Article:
Alternatively, LittleBits has other kits, including a Star Wars themed option.

Lego Boost Creative Toolbox

Price: $250

Lego’s take on a programmable kit is — shock horror — based around Lego. That means if you already have some Lego in your life, you can snap more on and build a slightly more personal take of the robots Lego’s Boost normally allows you to make.

The concept behind Lego Boost is to teach coding through Lego, though you will need a tablet if you plan to use it, as the app is tablet specific, working on iOS and Android.

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Sphero Bolt

Sphero Bolt

Price: $259

While the Sphero Mini is a great place to start coding, the Sphero Bolt allows you to up the technology to something bright and colourful, thanks to the Sphero Bolt’s programmable LEDs.

That makes it another programmable ball that can teach some coding, but also one that can be used to light up scenes and change photos. The Sphero Bolt even has an ambient light sensor, and will adapt to the lighting of a room. Neat.

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Anki Vector

Price: $449

One part robot, one part smart assistant, Anki’s Vector is a little bit of something else.

Coming off more like a character from Disney and Pixar’s “Wall-E”, Vector is a cute little automated robot that runs on artificial intelligence and responds to situations.

He’ll talk, roll around, and learn your voice and face, and he can even tell you what the weather is outside.

While Vector is less about learning to code, the technology that makes Vector unique could just inspire someone in your life to do something great.

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Kano Computer Kit

Price: $449

While Raspberry Pi offers a starting point for building a computer, Kano kind of takes the idea to the next level.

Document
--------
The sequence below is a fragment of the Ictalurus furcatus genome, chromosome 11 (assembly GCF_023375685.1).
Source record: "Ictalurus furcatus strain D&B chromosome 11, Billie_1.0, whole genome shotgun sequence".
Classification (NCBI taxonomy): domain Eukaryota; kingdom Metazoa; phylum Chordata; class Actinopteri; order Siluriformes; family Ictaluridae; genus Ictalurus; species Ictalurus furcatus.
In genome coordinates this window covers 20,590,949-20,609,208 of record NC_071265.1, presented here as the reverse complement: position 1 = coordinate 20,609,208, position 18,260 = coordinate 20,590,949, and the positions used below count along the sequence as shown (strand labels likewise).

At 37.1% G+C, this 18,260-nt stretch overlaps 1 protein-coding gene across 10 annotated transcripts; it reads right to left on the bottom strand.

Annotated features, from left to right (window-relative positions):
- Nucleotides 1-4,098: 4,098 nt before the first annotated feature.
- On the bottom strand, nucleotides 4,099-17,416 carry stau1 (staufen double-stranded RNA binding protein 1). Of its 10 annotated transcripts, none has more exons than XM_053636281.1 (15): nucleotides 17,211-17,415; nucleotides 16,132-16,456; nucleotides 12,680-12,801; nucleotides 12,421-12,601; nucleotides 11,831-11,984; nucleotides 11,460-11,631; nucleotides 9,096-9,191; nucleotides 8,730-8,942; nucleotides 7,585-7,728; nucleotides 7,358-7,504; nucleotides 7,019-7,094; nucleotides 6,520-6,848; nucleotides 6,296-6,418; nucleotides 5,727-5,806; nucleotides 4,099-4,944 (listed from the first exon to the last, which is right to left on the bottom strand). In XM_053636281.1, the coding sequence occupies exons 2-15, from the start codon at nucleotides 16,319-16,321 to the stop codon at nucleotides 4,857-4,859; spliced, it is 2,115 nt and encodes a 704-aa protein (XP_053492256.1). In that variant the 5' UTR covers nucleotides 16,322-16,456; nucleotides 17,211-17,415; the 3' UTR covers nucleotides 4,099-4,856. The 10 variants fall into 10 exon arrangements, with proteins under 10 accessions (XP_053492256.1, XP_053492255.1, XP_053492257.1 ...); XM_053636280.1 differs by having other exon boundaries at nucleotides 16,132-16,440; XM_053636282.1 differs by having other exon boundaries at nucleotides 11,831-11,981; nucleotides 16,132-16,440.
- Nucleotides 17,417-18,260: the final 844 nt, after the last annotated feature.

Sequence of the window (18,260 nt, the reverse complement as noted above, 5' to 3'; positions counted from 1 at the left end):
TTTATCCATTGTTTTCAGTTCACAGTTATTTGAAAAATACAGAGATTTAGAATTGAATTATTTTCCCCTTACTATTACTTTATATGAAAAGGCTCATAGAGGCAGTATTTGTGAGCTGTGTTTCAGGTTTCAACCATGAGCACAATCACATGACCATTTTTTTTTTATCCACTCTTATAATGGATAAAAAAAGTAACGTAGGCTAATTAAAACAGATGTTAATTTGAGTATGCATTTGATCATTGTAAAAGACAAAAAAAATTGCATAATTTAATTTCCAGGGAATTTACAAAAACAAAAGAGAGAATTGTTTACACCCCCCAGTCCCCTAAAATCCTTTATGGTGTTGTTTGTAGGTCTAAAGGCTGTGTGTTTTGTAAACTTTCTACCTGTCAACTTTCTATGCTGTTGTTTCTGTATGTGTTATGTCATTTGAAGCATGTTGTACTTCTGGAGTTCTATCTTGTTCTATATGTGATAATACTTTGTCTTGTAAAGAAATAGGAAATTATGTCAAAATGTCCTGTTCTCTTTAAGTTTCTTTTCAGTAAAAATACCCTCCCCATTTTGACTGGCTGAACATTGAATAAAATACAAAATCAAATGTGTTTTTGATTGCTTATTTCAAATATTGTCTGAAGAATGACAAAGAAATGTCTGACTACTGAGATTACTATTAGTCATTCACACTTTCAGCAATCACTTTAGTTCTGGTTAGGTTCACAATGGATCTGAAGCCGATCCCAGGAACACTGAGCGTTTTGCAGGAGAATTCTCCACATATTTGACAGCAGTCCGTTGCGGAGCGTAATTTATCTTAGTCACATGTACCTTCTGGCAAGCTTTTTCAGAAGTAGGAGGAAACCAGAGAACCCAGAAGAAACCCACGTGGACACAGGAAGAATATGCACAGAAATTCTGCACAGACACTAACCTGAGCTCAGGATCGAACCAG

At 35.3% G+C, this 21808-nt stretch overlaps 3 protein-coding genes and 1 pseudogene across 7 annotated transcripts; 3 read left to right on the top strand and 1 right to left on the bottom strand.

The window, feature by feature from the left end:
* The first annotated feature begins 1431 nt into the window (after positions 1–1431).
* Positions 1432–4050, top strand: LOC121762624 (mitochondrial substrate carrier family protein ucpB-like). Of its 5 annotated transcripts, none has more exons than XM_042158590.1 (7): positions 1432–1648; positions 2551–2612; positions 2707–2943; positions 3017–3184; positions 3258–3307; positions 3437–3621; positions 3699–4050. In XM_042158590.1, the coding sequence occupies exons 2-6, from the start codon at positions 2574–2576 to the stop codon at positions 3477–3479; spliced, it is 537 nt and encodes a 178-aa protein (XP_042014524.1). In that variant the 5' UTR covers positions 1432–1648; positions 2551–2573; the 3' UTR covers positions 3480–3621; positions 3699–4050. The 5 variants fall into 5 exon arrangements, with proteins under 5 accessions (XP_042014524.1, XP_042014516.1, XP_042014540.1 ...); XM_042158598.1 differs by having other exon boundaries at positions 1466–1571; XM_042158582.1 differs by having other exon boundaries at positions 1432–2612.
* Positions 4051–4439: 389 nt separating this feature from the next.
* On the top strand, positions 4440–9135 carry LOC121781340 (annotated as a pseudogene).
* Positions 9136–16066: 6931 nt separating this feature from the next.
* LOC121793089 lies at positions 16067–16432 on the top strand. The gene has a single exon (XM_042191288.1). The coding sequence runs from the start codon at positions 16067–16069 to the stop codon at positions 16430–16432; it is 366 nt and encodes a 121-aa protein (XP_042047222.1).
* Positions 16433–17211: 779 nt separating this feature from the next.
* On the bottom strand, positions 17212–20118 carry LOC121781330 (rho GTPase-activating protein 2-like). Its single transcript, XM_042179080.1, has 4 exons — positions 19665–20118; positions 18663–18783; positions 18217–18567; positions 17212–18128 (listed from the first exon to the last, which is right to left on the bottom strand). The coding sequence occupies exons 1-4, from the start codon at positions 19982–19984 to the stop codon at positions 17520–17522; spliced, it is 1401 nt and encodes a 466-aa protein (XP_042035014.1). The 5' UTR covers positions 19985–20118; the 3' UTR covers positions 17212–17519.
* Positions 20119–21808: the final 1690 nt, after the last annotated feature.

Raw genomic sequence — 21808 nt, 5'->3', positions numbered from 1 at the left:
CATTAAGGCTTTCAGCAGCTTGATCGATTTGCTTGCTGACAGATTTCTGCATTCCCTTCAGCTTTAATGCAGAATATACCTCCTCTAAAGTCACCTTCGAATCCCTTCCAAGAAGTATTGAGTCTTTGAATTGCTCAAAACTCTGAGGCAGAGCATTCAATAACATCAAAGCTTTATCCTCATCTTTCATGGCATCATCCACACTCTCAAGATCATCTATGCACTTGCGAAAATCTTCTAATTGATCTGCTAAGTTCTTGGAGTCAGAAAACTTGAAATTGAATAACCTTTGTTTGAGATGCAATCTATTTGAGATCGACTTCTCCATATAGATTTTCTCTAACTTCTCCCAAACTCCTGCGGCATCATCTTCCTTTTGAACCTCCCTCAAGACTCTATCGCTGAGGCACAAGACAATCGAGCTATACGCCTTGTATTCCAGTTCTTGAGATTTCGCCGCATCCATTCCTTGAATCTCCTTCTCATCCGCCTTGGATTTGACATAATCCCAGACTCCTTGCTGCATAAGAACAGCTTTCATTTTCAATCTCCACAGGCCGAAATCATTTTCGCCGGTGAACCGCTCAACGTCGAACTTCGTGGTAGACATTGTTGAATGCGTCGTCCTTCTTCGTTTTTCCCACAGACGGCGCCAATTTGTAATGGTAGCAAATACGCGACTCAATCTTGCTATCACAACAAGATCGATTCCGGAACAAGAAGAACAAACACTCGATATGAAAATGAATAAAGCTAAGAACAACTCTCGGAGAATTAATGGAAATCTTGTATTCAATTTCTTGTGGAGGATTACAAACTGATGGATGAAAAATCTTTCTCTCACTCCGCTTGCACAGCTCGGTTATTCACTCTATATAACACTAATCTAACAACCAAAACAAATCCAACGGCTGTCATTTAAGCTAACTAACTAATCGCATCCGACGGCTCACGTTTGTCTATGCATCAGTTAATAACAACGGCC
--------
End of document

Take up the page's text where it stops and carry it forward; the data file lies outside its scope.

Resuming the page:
Similar to Pi, you’re building a computer with the Kano, though depending on the model you buy, it’s one that either plugs into a monitor or TV, or one that you turn into a portable computer your kids can take with them.

The Kano Computer Kit with a screen is the latter, allowing you to assemble the pieces that make the computer, including the battery. It’s a computer that can teach you how to code, but it’s one that can also be used to surf the web and do other things, too.

Apple iPad with Swift Playgrounds

Price: $469

It’s hard to look past Apple’s iPad as one of the best ways to get into coding, and it’s not just because it’s a great tablet for anyone. It’s actually because of some software Apple has made: Swift Playgrounds.

We’ve written about Swift plenty of times before, and for those who don’t know, it’s an excellent starting point for someone keen to learn not just how to code, but how to think like a programmer.

While the design of Swift Playgrounds is geared at kids, it can be used by anyone, young or old, and is one of the best places to learn real skills while playing what is so clearly a fun educational game. It can even talk to Sphero’s spherical robot, so if you’ve bought one of those, the two will connect.

Read our review of the 2018 iPad 9.7…